provide compelling evidence that, despite the extraordinary richness and diversity on display in these tonic pillars, Chopin’s compositional style depends to a large extent upon mixing and matching a finite range of structural devices, all designed to perform specific roles within either broad or local traversals of harmonic progressions from the tonic through the dominant back to the tonic, as support for descending third- or fifth-progressions from the Kopfton to the tonic pitch (41).
The second section of the book is the most instructive: after his analyses of the mazurkas, Damschroder devotes the remainder of the book to analyses of other masterpieces, taking published analyses as a starting point for discussion. He allows “the reader [to] juxtapose [his/her] interpretations with alternative viewpoints and, with [his] guidance, explore the differences” (ix), thereby demonstrating that there may be various equally compelling readings of a work reaching different conclusions. Damschroder’s “ground rules” for his comparative analyses are: (1) ”I will devote only one chapter to each within my set of books about music before 1850”; (2) “only analysts whose outcomes significantly contrast mine (even if we share similar methodologies) will be the focus of a chapter”; and (3) “I must hold a neutral relationship with another analyst in order to write candidly about his or her work” (ix). Discussed in this section are the following works and analyses: Etude in C Minor, op. 10/12 (Graham Phipps); Nocturne in C Minor, op. 27/2 (Felix Salzer); Preludes in E Major and E Minor, op. 28/9, 4 (Fred Lerdahl); Prelude in G Minor, op. 28/22 (Alison Hood); Prelude in C Minor, op. 45 (Jean-Jacques Eigeldinger and Charles J. Smith); Ballade in F Minor, op. 52 (Edward Laufer); and Barcarolle in F Major, op. 60 (John Rink).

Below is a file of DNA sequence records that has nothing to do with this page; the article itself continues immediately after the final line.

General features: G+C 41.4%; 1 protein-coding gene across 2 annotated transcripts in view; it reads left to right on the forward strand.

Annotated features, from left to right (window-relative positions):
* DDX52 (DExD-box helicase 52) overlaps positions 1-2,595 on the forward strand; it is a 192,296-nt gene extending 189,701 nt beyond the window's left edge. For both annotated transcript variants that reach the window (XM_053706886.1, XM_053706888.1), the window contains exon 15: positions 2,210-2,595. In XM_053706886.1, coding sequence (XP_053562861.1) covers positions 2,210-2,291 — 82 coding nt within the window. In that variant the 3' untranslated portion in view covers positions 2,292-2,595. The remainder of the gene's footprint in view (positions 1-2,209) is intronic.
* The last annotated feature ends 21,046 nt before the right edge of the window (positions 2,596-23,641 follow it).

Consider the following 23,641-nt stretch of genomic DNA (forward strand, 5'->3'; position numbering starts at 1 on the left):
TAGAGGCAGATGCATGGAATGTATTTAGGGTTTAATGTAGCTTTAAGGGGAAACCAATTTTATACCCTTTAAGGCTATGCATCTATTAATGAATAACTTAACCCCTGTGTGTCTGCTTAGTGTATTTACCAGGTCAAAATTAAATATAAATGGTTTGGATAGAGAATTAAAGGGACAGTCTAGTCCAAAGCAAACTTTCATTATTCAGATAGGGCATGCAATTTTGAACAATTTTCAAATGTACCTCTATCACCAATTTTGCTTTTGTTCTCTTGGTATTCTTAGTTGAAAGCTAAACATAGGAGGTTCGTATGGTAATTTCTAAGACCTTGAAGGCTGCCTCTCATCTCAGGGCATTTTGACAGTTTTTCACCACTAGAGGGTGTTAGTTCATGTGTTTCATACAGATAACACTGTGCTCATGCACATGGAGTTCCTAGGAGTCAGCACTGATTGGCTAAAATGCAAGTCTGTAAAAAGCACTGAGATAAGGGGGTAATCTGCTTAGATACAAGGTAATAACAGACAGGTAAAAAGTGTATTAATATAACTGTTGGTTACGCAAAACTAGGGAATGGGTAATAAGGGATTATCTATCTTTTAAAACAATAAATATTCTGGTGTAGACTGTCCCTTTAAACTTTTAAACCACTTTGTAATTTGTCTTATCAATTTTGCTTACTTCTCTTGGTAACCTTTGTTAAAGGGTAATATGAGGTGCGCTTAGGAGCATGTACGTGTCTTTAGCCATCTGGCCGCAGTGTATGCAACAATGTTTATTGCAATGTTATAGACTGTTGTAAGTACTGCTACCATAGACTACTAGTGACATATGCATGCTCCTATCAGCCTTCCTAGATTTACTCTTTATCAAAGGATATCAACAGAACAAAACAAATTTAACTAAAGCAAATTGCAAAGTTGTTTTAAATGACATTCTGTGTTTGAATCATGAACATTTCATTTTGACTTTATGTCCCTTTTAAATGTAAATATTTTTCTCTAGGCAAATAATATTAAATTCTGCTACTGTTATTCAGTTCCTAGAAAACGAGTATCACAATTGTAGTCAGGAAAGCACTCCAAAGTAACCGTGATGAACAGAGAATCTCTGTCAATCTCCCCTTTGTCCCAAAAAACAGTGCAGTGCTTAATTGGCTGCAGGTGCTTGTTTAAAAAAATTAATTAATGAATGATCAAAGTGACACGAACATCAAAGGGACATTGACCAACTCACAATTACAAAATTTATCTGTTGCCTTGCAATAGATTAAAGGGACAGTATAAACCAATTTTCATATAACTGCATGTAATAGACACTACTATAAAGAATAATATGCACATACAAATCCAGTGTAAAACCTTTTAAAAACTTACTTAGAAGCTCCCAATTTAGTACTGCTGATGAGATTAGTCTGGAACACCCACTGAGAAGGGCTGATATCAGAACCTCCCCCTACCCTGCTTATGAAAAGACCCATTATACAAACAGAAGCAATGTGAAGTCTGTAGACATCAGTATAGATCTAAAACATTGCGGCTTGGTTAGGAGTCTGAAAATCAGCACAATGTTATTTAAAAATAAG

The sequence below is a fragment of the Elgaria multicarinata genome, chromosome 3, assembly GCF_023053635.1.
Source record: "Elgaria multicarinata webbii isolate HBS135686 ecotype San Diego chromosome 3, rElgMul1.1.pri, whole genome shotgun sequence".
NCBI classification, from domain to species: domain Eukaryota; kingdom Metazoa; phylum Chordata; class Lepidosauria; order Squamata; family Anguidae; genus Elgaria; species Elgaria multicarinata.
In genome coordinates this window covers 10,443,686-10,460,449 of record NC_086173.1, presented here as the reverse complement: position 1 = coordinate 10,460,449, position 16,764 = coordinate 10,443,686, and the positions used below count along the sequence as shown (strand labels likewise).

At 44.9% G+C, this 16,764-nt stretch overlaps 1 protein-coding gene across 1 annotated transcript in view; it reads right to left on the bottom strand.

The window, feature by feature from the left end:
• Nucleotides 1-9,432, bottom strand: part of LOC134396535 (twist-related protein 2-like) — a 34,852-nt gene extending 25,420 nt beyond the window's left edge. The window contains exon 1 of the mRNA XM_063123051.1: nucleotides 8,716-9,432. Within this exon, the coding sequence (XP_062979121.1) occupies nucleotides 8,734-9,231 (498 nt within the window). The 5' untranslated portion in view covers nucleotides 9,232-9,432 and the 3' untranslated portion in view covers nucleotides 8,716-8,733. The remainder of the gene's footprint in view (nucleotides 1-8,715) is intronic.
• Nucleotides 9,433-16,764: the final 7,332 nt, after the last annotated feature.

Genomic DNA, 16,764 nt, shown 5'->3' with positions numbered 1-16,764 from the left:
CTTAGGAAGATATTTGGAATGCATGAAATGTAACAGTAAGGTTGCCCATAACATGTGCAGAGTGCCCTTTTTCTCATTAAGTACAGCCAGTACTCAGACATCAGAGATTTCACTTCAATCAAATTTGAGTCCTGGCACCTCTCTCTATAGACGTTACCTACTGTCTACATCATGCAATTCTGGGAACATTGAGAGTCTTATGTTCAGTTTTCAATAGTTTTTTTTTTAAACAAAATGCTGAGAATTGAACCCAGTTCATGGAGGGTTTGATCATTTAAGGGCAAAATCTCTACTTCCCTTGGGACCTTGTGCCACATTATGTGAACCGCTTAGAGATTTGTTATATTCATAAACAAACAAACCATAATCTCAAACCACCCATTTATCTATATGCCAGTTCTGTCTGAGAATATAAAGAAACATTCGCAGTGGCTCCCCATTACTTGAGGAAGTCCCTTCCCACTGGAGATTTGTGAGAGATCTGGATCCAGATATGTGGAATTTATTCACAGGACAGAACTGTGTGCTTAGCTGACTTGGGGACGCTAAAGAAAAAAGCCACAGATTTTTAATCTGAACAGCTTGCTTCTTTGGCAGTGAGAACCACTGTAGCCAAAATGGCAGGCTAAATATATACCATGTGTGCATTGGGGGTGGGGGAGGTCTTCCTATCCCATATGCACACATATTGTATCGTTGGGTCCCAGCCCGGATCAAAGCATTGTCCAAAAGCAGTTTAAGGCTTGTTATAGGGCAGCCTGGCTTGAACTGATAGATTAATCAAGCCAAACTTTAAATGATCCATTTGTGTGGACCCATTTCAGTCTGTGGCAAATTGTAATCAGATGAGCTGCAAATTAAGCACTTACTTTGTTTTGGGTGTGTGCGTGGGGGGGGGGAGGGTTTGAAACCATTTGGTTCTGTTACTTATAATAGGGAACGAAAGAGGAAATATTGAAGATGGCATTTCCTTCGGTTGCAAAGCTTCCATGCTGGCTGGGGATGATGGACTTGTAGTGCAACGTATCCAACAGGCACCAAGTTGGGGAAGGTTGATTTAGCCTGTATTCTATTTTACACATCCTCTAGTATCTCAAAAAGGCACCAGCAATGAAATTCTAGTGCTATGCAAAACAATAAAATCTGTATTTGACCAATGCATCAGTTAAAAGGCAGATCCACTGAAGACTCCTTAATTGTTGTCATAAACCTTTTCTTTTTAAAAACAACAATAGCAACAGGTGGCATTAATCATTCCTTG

With this volume, Danschroder further solidifies his reputation as one of the pre-eminent proponents of Schenker’s approach. His audience includes “anyone who both especially enjoys listening to or performing Chopin’s music and concurrently possesses an interest and facility in the analysis of tonal music” (vii). This book belongs, especially, on the shelves of pianists, that it may inform their interpretations; musicologists, that it may inform their understanding of Chopin’s creative use of harmony; and theorists, that they may find in it a model for critical engagement with the literature and for writing about harmonic relationships.
Damschroder, David. 2010. Thinking about Harmony: Historical Perspectives on Analysis. New York: Cambridge University Press.
Damschroder, David. 2014. Harmony in Haydn and Mozart. New York: Cambridge University Press.
Damschroder, David. 2014. Harmony in Schubert. New York: Cambridge University Press.
Damschroder, David. 2016. Harmony in Beethoven. New York: Cambridge University Press.
Damschroder, David. 2017. Harmony in Mendelssohn and Schumann. New York: Cambridge University Press.